Saturday, December 1, 2007
The Confusing World of AtuRNAi, Stealth siRNAs and mdRNAs (III and Final Part): The RNAi Therapeutics Fashion Show
Vick’s views obviously were not echoed by Alnylam’s CEO, John Maraganore, also at an investor presentation, who emphasized that no single patent will give you the right to work on commercializing RNAi Therapeutics. For freedom-to-operate, it takes a whole range of fundamental patents, such as IP covering the use of double-stranded RNAs for gene silencing in humans (Kreutzer-Limmer, Tuschl, Kay), nucleic acid modifications to make them drug-like (Crooke), and even the use of an dsRNAse-mediated mechanism itself (Crooke). It is the view of many, including myself, that it was Alnylam that has understood it very early on to gain exclusive and non-exclusive access to all of the early patents and applications that could even remotely impinge on the use of RNAi in the clinic. What this means is that only Alnylam has a blocking IP estate and that no matter which fundamental (e.g. Fire-Mello) or fringe patents you may have access to, you will still have to pay your dues in one form or another at the Alnylam toll gate. It is worth remembering that at least in the US, a patent does not give you the right to do anything, but the right to block somebody else from using the underlying technology.
So now let’s turn our attention to the RNAi Therapeutics catwalk, looking at the IP and technology strengths and weaknesses of a couple of better known RNAi Therapeutics companies (excluding Big Pharma with RNAi operations):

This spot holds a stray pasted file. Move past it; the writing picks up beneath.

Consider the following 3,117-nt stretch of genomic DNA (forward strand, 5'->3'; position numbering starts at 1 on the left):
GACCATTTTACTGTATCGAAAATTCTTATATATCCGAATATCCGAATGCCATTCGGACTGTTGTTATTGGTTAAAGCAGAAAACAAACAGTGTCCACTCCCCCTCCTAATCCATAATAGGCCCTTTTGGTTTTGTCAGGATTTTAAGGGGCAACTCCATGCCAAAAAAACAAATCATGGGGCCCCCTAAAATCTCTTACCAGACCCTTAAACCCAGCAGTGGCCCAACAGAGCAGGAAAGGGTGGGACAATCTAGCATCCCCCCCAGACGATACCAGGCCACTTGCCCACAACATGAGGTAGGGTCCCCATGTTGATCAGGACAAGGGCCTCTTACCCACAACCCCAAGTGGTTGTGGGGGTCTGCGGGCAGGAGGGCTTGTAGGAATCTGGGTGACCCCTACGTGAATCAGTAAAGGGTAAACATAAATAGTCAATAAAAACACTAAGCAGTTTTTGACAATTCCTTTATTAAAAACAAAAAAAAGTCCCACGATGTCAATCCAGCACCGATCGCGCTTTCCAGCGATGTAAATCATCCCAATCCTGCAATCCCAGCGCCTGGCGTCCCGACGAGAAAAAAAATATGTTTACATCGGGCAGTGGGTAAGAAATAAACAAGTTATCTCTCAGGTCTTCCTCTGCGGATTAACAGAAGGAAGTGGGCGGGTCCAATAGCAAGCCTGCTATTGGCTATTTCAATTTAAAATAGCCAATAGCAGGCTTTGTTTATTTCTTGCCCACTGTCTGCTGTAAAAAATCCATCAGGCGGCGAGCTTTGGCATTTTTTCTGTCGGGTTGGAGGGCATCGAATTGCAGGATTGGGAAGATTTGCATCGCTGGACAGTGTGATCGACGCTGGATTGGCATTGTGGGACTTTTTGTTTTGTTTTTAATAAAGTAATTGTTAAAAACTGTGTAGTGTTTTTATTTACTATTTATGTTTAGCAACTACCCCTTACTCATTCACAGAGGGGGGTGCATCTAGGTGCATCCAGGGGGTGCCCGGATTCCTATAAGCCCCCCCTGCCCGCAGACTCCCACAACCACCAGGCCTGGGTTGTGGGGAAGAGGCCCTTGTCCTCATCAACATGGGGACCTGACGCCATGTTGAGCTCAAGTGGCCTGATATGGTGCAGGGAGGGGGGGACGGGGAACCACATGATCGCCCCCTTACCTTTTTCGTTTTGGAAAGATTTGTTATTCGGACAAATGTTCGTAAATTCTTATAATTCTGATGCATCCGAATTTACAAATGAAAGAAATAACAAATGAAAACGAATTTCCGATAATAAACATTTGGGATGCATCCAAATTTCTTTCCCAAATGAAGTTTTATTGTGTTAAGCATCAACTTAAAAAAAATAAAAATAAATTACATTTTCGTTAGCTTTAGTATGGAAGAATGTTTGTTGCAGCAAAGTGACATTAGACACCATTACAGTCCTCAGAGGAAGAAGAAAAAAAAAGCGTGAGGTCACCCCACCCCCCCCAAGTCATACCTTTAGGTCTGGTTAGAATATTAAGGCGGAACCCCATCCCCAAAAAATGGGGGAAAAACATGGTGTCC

1) Alnylam Pharmaceuticals: The leader in the translation of the science of RNAi into drugs. Has virtually freedom-to-operate and blocking IP estate, now validated by a number of high-profile partnerships. Ability to gain access to the most promising delivery platforms desirable; IP protection may be sought for knocking down certain genetically validated genes for certain diseases, like they have done for VEGF before. Sorry- “Not-For-Sale”, want to become a top-tier biopharmaceutical themselves.
2) RXi (RNAi subsidiary of CytRx): Has assembled a motley array of patents including access to Tuschl I via UMass and Hannon (both co-exclusive with Alnylam), although many have not issued. These patents may lessen the pain when paying the Alnylam toll. Credible and engaged scientific advisory team including Nobel laureate Craig Mello (UMass) and Greg Hannon (Cold Spring Harbor). Puzzlingly, this company has not made much public progress in moving RNA therapeutics into the clinic. What are they waiting for?